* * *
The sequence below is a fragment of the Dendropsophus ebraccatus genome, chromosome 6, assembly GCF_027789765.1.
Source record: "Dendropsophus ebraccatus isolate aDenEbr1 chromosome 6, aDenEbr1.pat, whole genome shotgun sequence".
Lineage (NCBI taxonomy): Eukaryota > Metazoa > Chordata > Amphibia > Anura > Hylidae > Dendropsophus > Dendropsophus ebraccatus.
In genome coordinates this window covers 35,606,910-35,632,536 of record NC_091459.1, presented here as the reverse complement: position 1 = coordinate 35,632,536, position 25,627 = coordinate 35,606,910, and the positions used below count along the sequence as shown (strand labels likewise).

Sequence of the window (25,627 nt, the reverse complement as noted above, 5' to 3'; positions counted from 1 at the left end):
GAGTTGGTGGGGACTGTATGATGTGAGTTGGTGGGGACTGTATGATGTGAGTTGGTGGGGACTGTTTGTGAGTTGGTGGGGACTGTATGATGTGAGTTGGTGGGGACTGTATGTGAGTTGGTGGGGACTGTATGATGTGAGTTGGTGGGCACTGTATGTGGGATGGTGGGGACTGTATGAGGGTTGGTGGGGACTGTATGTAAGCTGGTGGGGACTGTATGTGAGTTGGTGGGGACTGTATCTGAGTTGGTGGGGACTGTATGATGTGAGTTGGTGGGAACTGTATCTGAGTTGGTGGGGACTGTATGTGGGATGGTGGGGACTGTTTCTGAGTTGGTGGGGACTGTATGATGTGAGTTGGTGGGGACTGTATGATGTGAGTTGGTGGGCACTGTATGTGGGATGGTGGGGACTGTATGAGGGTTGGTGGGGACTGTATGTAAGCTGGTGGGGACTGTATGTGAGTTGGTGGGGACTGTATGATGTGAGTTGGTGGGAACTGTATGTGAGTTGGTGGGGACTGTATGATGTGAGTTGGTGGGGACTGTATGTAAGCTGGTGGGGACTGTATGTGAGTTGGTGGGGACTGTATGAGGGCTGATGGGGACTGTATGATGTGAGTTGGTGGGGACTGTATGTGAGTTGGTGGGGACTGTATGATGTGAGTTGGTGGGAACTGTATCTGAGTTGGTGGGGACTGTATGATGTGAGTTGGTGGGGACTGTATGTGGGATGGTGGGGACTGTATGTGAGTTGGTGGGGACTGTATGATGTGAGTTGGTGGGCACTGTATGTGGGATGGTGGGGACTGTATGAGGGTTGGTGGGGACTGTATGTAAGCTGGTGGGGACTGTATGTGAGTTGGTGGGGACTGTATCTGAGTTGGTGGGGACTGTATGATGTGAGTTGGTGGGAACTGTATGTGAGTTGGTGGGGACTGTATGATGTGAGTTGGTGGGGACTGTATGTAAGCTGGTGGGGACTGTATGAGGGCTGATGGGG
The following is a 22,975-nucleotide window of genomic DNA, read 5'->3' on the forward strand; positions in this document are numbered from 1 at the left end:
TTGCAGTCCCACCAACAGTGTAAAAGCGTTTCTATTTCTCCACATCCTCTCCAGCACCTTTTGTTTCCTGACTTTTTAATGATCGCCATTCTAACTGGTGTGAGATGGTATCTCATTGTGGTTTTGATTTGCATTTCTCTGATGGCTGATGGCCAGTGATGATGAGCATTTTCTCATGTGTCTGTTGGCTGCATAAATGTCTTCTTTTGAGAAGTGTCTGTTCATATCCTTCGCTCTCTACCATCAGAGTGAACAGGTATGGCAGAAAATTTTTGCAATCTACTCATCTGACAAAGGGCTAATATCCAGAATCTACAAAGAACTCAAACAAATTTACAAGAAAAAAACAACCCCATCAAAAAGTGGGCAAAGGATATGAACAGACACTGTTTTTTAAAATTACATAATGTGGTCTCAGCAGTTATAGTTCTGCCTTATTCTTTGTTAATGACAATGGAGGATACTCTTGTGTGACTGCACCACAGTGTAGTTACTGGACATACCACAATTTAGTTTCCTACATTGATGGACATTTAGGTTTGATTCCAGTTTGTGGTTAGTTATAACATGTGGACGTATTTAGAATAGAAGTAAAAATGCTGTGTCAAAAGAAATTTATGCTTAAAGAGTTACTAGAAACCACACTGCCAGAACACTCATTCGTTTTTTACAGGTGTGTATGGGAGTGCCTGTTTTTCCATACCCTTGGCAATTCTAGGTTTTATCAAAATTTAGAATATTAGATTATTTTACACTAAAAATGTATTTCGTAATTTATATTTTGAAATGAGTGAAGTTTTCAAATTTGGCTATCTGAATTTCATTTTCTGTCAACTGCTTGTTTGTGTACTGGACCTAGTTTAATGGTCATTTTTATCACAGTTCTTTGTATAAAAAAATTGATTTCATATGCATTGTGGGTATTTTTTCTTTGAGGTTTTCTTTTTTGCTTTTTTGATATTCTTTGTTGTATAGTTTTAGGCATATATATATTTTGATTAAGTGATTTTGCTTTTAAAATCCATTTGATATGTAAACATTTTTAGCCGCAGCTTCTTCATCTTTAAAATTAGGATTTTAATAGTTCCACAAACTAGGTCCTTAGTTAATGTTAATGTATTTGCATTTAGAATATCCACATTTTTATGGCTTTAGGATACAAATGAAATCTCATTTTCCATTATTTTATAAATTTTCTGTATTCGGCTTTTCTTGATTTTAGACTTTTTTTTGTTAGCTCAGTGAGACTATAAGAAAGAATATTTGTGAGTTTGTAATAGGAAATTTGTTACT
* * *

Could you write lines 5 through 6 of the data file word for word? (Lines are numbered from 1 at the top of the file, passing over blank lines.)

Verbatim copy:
Sequence of the window (25,627 nt, the reverse complement as noted above, 5' to 3'; positions counted from 1 at the left end):
GAGTTGGTGGGGACTGTATGATGTGAGTTGGTGGGGACTGTATGATGTGAGTTGGTGGGGACTGTTTGTGAGTTGGTGGGGACTGTATGATGTGAGTTGGTGGGGACTGTATGTGAGTTGGTGGGGACTGTATGATGTGAGTTGGTGGGCACTGTATGTGGGATGGTGGGGACTGTATGAGGGTTGGTGGGGACTGTATGTAAGCTGGTGGGGACTGTATGTGAGTTGGTGGGGACTGTATCTGAGTTGGTGGGGACTGTATGATGTGAGTTGGTGGGAACTGTATCTGAGTTGGTGGGGACTGTATGTGGGATGGTGGGGACTGTTTCTGAGTTGGTGGGGACTGTATGATGTGAGTTGGTGGGGACTGTATGATGTGAGTTGGTGGGCACTGTATGTGGGATGGTGGGGACTGTATGAGGGTTGGTGGGGACTGTATGTAAGCTGGTGGGGACTGTATGTGAGTTGGTGGGGACTGTATGATGTGAGTTGGTGGGAACTGTATGTGAGTTGGTGGGGACTGTATGATGTGAGTTGGTGGGGACTGTATGTAAGCTGGTGGGGACTGTATGTGAGTTGGTGGGGACTGTATGAGGGCTGATGGGGACTGTATGATGTGAGTTGGTGGGGACTGTATGTGAGTTGGTGGGGACTGTATGATGTGAGTTGGTGGGAACTGTATCTGAGTTGGTGGGGACTGTATGATGTGAGTTGGTGGGGACTGTATGTGGGATGGTGGGGACTGTATGTGAGTTGGTGGGGACTGTATGATGTGAGTTGGTGGGCACTGTATGTGGGATGGTGGGGACTGTATGAGGGTTGGTGGGGACTGTATGTAAGCTGGTGGGGACTGTATGTGAGTTGGTGGGGACTGTATCTGAGTTGGTGGGGACTGTATGATGTGAGTTGGTGGGAACTGTATGTGAGTTGGTGGGGACTGTATGATGTGAGTTGGTGGGGACTGTATGTAAGCTGGTGGGGACTGTATGAGGGCTGATGGGG